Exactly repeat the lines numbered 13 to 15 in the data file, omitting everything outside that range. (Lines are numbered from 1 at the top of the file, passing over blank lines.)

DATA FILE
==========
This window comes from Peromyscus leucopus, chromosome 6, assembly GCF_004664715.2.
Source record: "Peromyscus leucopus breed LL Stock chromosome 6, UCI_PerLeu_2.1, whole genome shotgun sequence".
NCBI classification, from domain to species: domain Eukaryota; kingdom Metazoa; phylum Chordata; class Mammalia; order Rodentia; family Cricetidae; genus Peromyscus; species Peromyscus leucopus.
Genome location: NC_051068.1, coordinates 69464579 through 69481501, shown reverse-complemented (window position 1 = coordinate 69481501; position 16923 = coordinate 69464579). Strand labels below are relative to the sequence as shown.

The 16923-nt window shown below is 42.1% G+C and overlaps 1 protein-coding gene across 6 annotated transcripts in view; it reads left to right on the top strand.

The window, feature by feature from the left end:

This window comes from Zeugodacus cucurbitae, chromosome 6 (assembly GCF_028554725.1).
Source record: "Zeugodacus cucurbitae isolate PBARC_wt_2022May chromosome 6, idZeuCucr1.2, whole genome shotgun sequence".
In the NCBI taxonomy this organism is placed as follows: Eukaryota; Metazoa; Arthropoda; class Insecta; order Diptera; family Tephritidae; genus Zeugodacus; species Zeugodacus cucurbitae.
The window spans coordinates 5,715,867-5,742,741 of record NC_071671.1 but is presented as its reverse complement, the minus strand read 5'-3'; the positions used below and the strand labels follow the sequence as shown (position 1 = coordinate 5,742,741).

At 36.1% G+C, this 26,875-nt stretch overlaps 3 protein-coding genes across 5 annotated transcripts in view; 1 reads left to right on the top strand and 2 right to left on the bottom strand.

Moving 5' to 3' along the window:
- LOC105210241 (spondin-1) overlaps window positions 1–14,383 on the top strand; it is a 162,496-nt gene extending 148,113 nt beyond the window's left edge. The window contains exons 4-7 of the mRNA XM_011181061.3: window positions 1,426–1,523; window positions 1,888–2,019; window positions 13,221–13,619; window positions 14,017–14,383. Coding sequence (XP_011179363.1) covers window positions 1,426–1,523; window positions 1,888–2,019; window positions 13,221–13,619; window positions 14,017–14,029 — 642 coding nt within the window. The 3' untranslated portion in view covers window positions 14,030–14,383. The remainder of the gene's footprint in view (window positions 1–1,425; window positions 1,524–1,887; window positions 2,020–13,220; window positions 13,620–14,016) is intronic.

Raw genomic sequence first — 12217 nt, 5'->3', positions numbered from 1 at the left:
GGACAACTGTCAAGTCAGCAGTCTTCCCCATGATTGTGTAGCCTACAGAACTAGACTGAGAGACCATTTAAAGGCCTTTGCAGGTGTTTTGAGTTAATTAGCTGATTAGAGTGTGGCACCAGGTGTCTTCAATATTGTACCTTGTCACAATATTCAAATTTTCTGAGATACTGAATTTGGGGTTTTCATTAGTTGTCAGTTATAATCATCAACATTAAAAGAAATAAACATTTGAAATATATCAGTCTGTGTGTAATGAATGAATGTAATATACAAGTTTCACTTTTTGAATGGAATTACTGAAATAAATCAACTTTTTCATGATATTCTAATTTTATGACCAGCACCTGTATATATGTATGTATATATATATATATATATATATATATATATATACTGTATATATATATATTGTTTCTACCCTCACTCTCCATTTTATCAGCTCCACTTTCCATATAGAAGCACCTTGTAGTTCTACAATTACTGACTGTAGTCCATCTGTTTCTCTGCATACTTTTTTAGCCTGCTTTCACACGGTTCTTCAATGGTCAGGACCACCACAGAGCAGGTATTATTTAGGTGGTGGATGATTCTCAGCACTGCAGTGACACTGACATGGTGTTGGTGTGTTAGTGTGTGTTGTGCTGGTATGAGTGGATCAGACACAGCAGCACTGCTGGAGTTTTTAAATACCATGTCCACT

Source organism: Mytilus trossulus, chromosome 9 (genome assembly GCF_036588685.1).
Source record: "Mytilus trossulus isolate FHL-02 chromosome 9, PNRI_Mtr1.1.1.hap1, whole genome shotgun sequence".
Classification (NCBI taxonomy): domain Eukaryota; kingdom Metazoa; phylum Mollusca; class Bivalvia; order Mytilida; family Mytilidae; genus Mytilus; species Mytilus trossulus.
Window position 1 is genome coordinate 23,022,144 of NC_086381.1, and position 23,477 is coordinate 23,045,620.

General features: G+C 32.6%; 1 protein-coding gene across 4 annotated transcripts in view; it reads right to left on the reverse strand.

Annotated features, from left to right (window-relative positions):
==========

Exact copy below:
- LOC105210241 (spondin-1) overlaps window positions 1–14,383 on the top strand; it is a 162,496-nt gene extending 148,113 nt beyond the window's left edge. The window contains exons 4-7 of the mRNA XM_011181061.3: window positions 1,426–1,523; window positions 1,888–2,019; window positions 13,221–13,619; window positions 14,017–14,383. Coding sequence (XP_011179363.1) covers window positions 1,426–1,523; window positions 1,888–2,019; window positions 13,221–13,619; window positions 14,017–14,029 — 642 coding nt within the window. The 3' untranslated portion in view covers window positions 14,030–14,383. The remainder of the gene's footprint in view (window positions 1–1,425; window positions 1,524–1,887; window positions 2,020–13,220; window positions 13,620–14,016) is intronic.

Raw genomic sequence first — 12217 nt, 5'->3', positions numbered from 1 at the left:
GGACAACTGTCAAGTCAGCAGTCTTCCCCATGATTGTGTAGCCTACAGAACTAGACTGAGAGACCATTTAAAGGCCTTTGCAGGTGTTTTGAGTTAATTAGCTGATTAGAGTGTGGCACCAGGTGTCTTCAATATTGTACCTTGTCACAATATTCAAATTTTCTGAGATACTGAATTTGGGGTTTTCATTAGTTGTCAGTTATAATCATCAACATTAAAAGAAATAAACATTTGAAATATATCAGTCTGTGTGTAATGAATGAATGTAATATACAAGTTTCACTTTTTGAATGGAATTACTGAAATAAATCAACTTTTTCATGATATTCTAATTTTATGACCAGCACCTGTATATATGTATGTATATATATATATATATATATATATATATATATACTGTATATATATATATTGTTTCTACCCTCACTCTCCATTTTATCAGCTCCACTTTCCATATAGAAGCACCTTGTAGTTCTACAATTACTGACTGTAGTCCATCTGTTTCTCTGCATACTTTTTTAGCCTGCTTTCACACGGTTCTTCAATGGTCAGGACCACCACAGAGCAGGTATTATTTAGGTGGTGGATGATTCTCAGCACTGCAGTGACACTGACATGGTGTTGGTGTGTTAGTGTGTGTTGTGCTGGTATGAGTGGATCAGACACAGCAGCACTGCTGGAGTTTTTAAATACCATGTCCACT